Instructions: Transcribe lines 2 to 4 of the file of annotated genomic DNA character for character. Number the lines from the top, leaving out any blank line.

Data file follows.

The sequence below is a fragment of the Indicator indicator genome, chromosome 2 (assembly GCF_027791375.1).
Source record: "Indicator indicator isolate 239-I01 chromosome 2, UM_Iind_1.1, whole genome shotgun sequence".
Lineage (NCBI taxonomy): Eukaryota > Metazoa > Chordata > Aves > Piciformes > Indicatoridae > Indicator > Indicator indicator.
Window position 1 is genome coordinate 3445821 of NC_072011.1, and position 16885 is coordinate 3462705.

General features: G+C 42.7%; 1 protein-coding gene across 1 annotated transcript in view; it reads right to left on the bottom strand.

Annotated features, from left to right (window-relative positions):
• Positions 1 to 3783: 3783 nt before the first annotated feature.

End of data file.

Source record: "Indicator indicator isolate 239-I01 chromosome 2, UM_Iind_1.1, whole genome shotgun sequence".
Lineage (NCBI taxonomy): Eukaryota > Metazoa > Chordata > Aves > Piciformes > Indicatoridae > Indicator > Indicator indicator.
Window position 1 is genome coordinate 3445821 of NC_072011.1, and position 16885 is coordinate 3462705.